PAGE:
MY TRAVELLING COMPANION HAD, in his possession, four devices—two cell phones, a bulkier phone that seemingly dialed the moon, and a walkie-talkie. At any given moment, he seemed to be using at least two of the four. He answered one of the mobiles and exchanged a few sentences, grimaced, and punched the end button with some anger. It is futile trying to keep working while surrounded by bureaucracy and incompetence, he said. He used a less-polite word for "incompetence". I smiled in sympathy, though I had scant idea what he was talking about.
On behalf of a mutual acquaintance, he had agreed to show me around a few places in southern Punjab. He was born there in a small town, close to the Sindh and not too distant from the Indian border. He told me that he worked for the intelligence division of the police, in a district near Bahwalpur. His stark white salwar kameez certainly put him in the "undercover" category, and his abundant supply of telecommunications equipment suggested he was telling the truth.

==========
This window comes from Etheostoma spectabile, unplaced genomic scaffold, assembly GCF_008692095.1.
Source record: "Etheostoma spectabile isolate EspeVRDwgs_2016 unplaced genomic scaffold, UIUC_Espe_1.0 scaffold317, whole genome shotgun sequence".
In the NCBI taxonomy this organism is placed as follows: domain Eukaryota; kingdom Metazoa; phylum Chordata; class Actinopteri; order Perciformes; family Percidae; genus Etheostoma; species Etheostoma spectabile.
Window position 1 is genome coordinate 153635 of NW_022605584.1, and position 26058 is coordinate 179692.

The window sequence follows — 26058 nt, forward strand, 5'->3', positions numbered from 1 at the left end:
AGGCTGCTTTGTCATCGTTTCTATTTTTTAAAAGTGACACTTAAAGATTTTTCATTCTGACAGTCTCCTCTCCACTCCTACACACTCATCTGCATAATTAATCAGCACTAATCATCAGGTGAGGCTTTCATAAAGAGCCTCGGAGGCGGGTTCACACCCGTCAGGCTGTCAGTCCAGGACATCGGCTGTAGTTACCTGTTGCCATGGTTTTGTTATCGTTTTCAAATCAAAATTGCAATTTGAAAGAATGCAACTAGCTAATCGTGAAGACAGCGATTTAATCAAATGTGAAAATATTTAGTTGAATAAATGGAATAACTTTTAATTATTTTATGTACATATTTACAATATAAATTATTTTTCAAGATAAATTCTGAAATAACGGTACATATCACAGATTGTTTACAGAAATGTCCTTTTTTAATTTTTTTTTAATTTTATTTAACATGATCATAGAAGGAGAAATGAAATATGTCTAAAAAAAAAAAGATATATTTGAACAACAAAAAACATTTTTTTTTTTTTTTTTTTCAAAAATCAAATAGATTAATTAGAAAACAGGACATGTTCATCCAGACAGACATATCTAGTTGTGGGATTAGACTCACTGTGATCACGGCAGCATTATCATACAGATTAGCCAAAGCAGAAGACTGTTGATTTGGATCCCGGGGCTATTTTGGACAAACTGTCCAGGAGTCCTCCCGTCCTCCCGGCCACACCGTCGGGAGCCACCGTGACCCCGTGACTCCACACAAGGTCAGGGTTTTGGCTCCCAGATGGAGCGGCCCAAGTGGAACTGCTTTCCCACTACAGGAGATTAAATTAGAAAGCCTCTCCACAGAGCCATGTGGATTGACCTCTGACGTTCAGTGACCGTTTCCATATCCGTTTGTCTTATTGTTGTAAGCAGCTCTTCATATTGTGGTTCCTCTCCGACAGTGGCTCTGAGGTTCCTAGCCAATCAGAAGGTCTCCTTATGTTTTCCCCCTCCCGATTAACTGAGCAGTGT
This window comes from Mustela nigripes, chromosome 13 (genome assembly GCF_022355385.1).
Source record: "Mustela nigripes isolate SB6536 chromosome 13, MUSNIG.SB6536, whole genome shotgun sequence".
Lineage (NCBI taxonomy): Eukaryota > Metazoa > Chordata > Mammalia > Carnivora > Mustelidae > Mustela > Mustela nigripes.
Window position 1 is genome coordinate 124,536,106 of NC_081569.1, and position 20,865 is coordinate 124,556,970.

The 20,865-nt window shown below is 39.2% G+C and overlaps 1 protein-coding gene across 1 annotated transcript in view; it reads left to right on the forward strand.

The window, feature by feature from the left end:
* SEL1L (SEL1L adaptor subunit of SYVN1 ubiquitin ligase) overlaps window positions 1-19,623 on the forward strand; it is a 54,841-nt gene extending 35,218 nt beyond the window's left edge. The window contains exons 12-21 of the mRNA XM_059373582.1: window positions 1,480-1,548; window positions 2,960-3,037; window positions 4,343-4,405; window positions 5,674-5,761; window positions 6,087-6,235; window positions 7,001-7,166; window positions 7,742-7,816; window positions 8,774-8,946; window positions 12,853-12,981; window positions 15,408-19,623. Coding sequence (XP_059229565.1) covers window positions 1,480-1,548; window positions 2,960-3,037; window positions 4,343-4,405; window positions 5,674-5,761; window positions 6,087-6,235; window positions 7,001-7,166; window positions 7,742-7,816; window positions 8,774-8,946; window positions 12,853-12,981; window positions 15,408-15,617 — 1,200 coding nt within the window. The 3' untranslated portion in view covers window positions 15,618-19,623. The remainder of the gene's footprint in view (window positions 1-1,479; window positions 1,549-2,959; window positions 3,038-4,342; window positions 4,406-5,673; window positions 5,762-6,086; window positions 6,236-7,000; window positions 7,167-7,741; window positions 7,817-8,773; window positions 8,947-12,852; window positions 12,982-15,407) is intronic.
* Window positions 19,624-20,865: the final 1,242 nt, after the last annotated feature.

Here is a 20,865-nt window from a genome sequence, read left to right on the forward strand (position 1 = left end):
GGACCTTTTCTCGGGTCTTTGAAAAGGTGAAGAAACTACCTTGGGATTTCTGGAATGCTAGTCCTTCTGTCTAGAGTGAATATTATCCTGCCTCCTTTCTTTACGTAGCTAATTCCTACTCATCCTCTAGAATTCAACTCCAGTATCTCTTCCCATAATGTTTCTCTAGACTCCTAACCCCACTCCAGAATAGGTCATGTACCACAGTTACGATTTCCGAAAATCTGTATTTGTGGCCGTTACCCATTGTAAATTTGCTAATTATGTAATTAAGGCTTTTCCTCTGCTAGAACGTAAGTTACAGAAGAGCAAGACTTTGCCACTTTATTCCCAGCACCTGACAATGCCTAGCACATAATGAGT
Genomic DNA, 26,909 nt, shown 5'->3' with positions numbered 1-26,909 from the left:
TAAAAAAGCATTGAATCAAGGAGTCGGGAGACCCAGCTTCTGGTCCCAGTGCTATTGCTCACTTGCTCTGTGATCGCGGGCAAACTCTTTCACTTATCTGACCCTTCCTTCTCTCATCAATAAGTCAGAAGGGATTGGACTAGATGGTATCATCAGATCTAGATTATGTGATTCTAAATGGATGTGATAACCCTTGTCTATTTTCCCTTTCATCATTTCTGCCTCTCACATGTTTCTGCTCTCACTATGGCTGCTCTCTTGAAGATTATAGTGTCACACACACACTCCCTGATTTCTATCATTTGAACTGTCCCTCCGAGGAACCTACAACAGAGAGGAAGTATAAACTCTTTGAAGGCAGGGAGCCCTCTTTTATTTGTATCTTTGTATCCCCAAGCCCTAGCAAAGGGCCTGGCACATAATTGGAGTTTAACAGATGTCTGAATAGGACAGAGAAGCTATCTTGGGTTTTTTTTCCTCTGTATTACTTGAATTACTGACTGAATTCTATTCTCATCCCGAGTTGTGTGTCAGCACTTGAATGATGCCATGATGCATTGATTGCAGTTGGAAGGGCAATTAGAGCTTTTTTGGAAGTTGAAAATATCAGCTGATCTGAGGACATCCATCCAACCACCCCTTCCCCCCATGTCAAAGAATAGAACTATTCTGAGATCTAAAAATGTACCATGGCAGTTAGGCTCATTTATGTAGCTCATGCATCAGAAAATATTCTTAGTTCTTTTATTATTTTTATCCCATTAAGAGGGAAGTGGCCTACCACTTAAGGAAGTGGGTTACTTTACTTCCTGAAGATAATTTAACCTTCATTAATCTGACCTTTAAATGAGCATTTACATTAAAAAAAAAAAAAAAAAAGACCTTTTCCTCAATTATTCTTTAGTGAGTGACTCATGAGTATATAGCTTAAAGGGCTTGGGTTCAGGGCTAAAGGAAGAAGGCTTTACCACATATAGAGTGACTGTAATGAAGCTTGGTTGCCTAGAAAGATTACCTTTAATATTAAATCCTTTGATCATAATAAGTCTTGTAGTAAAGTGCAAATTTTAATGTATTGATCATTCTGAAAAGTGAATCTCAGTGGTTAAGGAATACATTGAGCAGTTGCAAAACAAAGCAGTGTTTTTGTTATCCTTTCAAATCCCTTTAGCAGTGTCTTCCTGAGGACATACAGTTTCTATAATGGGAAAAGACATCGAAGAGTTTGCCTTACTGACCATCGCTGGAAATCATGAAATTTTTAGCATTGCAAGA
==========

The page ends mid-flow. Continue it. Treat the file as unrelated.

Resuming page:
We were somewhere south of Bahawalpur, waiting to get onto the highway. I had visited some archives, looking for texts and people to talk to. The afternoon sun was quite powerful, even in early March. The car stood idling, right blinker on, waiting for a break among the trollies and buses racing down the motorway. Just as we were about to merge, two black vehicles emerged from behind a trolley and flashed by in front of us—topping 120 km/hr. The second of the two trucks had an open top—two benches arranged to face the back—and on them sat four figures, clad all in black, heads wrapped, and carrying what looked like some serious weapons. We entered the motorway right behind them, and were soon trailing about 20 metres back.
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